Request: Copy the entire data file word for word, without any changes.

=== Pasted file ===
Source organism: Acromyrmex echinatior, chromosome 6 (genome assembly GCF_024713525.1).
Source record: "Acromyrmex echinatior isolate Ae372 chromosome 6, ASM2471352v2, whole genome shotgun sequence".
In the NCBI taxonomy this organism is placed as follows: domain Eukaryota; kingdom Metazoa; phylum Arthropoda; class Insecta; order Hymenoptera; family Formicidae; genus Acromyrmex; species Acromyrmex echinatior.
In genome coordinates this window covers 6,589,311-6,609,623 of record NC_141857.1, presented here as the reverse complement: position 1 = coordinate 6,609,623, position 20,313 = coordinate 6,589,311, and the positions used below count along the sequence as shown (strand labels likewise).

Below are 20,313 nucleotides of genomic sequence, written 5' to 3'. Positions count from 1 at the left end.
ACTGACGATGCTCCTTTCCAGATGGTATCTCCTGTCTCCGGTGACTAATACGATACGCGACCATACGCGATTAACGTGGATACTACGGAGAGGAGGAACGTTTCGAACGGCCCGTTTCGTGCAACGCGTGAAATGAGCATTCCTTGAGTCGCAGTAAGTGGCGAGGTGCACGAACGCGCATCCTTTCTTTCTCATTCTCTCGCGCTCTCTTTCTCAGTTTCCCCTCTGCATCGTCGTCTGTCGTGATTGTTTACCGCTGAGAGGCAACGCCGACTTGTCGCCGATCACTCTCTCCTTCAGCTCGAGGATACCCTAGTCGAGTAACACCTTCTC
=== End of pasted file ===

Source organism: Acromyrmex echinatior, chromosome 6 (genome assembly GCF_024713525.1).
Source record: "Acromyrmex echinatior isolate Ae372 chromosome 6, ASM2471352v2, whole genome shotgun sequence".
In the NCBI taxonomy this organism is placed as follows: domain Eukaryota; kingdom Metazoa; phylum Arthropoda; class Insecta; order Hymenoptera; family Formicidae; genus Acromyrmex; species Acromyrmex echinatior.
In genome coordinates this window covers 6,589,311-6,609,623 of record NC_141857.1, presented here as the reverse complement: position 1 = coordinate 6,609,623, position 20,313 = coordinate 6,589,311, and the positions used below count along the sequence as shown (strand labels likewise).

Below are 20,313 nucleotides of genomic sequence, written 5' to 3'. Positions count from 1 at the left end.
ACTGACGATGCTCCTTTCCAGATGGTATCTCCTGTCTCCGGTGACTAATACGATACGCGACCATACGCGATTAACGTGGATACTACGGAGAGGAGGAACGTTTCGAACGGCCCGTTTCGTGCAACGCGTGAAATGAGCATTCCTTGAGTCGCAGTAAGTGGCGAGGTGCACGAACGCGCATCCTTTCTTTCTCATTCTCTCGCGCTCTCTTTCTCAGTTTCCCCTCTGCATCGTCGTCTGTCGTGATTGTTTACCGCTGAGAGGCAACGCCGACTTGTCGCCGATCACTCTCTCCTTCAGCTCGAGGATACCCTAGTCGAGTAACACCTTCTC